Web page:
This week will see another bilateral Test series come to a close.
England have won back The Ashes.
But so what?
Does it mean anything?
How can we judge the value of an Ashes win? It’s not as though Sachin Tendulkar, Wasim Akram or Martin Crowe could ever compete in the series.
All have made less runs and taken less wickets in the Ashes than Scott Borthwick.
The most watched sporting event in the world occurs every four years.
It is called the FIFA World Cup.
It means something.
Even in non world cup years, every international team fights to qualify for other events that mean something. The European Championship. The Asian Cup.
Breaking it down another level, clubs battle for league domination on an annual basis.
It all means something. Every team has the ability to play in the finals if they are good enough.
Every match means something.
T20 is no longer the new kid on the block.
It is the future.
It is the only format of cricket that somewhat mirrors the success format of football.
It utilises franchises to participate in annual leagues that award a clear winner. The competitions have a start and an end. They are finite. There will be a winning team. The matches all have context.
Players are free to move about via drafts and trades. A World Cup is held that allows virtually any country to qualify to participate in should they be good enough.
Test cricket has none of this.
A World Test Championship was once floated as a way to give context to the oldest format of the game.
The top four ranked teams would face off every four years to decide a champion.
It potentially clashed with domestic schedules or the IPL. It potentially didn’t involve India or England at any given point in time. It potentially may have been hard to sell the broadcast rights.
It was shot down.
In its place, the Champions Trophy was resuscitated.
The irony is that it currently is the best ICC competition.
The best 8 teams is a knockout competition.
Just like the semi final stage of a football World cup.
A proven formula.
Kumar Sangakkara bows of of Test cricket this week a champion of the format.
But how can one judge whether he had team success?
Chris Gayle is a World Champion in T20. Aravinda de Silva is a World Champion in ODI’s.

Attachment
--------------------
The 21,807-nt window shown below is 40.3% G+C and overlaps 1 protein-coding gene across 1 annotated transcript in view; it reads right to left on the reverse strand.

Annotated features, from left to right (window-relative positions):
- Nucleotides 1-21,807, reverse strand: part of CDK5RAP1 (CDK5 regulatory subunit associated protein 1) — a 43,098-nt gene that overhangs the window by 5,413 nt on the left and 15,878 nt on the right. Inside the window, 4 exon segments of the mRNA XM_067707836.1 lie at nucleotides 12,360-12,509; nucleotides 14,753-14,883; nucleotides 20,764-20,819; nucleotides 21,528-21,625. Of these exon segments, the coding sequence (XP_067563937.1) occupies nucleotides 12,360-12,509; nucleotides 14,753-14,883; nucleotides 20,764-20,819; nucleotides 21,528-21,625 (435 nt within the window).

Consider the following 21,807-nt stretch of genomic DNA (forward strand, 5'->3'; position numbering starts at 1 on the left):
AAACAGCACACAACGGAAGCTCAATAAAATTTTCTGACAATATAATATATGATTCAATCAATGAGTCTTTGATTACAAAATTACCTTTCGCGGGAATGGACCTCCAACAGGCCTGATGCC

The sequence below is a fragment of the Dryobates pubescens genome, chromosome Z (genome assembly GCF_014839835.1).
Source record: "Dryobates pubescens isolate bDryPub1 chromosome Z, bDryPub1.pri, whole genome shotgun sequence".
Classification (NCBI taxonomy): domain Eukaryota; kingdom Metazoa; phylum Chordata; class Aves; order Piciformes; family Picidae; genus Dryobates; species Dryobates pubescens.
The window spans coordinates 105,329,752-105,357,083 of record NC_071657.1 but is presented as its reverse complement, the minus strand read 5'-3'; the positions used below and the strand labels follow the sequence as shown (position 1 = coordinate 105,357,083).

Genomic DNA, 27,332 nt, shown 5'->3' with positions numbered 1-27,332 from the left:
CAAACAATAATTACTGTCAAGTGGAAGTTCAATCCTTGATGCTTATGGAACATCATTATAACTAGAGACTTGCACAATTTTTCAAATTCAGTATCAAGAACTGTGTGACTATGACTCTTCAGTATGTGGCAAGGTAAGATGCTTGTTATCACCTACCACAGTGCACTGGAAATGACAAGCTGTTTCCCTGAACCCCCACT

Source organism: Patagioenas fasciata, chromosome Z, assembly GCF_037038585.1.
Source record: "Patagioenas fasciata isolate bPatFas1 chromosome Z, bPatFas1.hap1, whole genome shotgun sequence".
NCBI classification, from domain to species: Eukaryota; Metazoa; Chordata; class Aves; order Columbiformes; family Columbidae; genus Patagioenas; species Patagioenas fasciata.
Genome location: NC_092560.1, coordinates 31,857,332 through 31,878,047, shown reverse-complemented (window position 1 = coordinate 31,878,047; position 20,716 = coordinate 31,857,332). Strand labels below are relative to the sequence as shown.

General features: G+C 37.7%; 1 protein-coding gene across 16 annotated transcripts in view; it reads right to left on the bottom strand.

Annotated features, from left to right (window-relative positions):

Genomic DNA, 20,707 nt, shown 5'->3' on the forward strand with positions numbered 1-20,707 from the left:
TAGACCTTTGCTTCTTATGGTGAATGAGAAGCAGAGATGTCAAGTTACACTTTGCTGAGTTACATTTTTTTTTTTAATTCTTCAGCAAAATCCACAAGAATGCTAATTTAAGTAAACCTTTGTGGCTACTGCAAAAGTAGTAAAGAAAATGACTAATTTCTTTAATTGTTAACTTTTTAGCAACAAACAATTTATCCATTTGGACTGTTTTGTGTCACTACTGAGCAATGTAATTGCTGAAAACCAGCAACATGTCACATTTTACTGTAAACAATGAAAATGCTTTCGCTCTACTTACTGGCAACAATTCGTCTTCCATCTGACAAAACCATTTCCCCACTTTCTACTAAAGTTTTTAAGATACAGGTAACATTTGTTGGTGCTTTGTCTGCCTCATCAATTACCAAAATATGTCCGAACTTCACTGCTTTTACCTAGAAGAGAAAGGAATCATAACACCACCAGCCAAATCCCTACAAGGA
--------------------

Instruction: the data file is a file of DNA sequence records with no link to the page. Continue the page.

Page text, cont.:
There has never been a World champion in Test match cricket. There have been champions of the format, but never has a team been crowned the best in the world at the end of a tournament.
Instead, we settle for a system that no one understands. We trust it tells us who is the world’s best at any given point in time.
Test matches under this system mean little. Nominally, team rankings points are earned. Nominally, a mace can be won. Is that exciting? Does it add context?
Sri Lanka beat England away last year. A 1-0 series win. Amazing stuff. But it means little.
Bangladesh could well beat Australia this October. It would be amazing. But again, it means little.
For without that climatic end to a competition, Test cricket is nothing more than a relic living off sentiment.
And sentiment has a dying shelf life in the modern world.
We can judge team success in domestic and international T20 and One Day matches. Someone every year wins a trophy and periodically holds up a World Cup.
In the Test format, this doesn’t happen. For the business case doesn’t stack up.
Yet Test cricket isn’t about business cases. It is about the history and legacy of the world’s second most popular sport.
It is the only format where champions are made and players are truly judged.
For if you don’t succeed at Test level, the sport doesn’t truly rate you. Ask Michael Bevan. Ask Rohit Sharma.
Yet paradoxically, the format of cricket that provides the most context about a player’s worth provides the least context about their team’s worth.
In football, reputations are made and lost in World Cup finals.
Maradona, Pele, Zidane and Ronaldo.
All chased the same dream. Their country holding aloft the cup symbolising they achieved something as a team.
The Border – Gavaskar, Hadlee – Chappell or even the Ashes don’t mean the same thing.
There are many reasons why Test cricket may soon be dead.
This is the main one.
The game has no context.
Reproduced at First Post